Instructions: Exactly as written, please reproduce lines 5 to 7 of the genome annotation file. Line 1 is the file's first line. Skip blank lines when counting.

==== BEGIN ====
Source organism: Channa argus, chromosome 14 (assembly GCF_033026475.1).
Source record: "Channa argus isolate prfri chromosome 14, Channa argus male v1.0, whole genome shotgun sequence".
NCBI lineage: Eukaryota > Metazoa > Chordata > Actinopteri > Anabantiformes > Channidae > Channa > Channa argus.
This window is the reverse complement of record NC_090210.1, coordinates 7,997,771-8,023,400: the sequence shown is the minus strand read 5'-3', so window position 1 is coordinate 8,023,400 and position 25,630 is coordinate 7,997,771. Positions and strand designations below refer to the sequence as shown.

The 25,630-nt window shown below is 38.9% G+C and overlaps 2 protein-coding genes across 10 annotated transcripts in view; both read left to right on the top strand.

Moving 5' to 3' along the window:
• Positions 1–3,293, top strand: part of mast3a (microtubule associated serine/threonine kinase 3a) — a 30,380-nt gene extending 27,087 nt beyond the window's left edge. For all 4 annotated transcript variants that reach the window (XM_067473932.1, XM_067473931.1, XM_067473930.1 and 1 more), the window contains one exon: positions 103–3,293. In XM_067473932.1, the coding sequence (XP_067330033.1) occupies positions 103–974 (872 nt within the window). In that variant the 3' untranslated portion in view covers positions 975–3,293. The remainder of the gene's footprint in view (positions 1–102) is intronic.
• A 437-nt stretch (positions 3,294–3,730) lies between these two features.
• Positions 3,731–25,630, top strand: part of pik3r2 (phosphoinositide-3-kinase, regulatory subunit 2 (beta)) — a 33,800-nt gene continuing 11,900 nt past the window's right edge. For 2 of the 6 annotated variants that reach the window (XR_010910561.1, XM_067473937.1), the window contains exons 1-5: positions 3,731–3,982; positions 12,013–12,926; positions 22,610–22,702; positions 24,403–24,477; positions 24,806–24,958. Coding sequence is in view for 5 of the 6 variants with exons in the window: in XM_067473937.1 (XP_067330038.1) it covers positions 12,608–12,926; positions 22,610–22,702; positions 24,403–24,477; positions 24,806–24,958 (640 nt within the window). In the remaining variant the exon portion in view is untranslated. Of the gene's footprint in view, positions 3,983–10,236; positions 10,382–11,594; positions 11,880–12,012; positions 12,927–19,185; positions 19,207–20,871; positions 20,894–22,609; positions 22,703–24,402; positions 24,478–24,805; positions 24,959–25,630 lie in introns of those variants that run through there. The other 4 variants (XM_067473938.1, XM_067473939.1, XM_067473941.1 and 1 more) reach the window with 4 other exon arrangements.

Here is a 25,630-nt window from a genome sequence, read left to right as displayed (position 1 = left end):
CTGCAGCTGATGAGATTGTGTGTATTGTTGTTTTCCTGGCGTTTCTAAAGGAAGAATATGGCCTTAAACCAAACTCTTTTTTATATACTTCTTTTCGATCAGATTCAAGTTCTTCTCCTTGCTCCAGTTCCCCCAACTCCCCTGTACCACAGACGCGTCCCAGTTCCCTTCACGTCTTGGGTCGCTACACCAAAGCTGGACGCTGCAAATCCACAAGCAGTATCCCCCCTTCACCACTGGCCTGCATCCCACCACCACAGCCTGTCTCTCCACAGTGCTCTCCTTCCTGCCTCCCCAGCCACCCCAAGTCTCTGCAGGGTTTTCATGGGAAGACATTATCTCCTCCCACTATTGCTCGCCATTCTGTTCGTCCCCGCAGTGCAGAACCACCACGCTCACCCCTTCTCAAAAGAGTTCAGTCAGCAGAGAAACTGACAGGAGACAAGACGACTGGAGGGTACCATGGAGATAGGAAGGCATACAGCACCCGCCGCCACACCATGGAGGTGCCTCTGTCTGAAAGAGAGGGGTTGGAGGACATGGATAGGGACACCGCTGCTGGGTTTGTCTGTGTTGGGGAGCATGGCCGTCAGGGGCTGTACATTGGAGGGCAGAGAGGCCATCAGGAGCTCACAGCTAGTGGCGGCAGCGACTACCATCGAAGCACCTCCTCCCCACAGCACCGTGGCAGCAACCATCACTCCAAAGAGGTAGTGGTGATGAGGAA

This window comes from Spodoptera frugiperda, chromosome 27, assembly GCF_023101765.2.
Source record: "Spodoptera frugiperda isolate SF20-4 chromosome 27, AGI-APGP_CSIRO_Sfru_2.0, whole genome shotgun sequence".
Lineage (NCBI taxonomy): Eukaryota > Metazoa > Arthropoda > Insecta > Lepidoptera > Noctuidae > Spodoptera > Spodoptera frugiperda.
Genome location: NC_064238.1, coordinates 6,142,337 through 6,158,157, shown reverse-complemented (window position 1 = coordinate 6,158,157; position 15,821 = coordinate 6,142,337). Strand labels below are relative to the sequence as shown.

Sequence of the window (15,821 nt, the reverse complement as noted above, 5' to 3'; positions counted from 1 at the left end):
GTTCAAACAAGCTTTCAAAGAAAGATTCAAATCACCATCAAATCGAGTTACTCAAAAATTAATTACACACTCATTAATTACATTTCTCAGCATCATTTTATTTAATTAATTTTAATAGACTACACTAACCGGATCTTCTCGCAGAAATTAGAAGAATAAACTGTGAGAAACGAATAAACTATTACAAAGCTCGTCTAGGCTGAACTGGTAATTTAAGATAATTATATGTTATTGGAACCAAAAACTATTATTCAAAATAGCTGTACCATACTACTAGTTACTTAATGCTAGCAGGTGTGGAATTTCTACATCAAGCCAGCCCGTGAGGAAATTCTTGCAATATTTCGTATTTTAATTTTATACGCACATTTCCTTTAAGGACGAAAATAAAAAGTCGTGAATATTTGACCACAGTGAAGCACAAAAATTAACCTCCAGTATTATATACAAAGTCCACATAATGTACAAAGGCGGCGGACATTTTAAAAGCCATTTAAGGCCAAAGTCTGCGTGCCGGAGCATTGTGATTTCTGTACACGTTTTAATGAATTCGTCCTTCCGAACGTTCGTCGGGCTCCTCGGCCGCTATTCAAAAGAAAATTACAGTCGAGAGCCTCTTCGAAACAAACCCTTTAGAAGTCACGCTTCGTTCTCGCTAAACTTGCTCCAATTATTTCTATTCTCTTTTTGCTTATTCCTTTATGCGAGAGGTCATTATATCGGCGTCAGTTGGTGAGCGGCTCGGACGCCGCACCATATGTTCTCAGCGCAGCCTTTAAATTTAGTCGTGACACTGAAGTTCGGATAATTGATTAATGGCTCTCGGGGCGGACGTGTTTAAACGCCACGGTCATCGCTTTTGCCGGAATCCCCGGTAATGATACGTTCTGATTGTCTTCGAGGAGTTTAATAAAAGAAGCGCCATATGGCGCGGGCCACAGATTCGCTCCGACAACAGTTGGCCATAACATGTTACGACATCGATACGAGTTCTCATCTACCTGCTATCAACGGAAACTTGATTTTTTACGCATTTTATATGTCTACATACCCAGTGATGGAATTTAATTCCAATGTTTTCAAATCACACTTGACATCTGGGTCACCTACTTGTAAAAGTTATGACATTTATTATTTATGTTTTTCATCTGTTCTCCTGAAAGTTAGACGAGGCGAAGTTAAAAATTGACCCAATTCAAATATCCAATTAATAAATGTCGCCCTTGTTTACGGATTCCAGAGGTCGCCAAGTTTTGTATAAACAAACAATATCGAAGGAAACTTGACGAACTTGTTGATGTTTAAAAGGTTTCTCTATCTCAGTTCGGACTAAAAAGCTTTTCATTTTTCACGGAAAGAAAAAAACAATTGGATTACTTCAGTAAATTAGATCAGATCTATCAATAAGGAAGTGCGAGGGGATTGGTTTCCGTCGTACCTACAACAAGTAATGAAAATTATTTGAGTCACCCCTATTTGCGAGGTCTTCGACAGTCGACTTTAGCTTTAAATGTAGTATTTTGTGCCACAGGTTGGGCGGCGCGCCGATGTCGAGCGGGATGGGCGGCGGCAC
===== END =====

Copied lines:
The 25,630-nt window shown below is 38.9% G+C and overlaps 2 protein-coding genes across 10 annotated transcripts in view; both read left to right on the top strand.

Moving 5' to 3' along the window:
• Positions 1–3,293, top strand: part of mast3a (microtubule associated serine/threonine kinase 3a) — a 30,380-nt gene extending 27,087 nt beyond the window's left edge. For all 4 annotated transcript variants that reach the window (XM_067473932.1, XM_067473931.1, XM_067473930.1 and 1 more), the window contains one exon: positions 103–3,293. In XM_067473932.1, the coding sequence (XP_067330033.1) occupies positions 103–974 (872 nt within the window). In that variant the 3' untranslated portion in view covers positions 975–3,293. The remainder of the gene's footprint in view (positions 1–102) is intronic.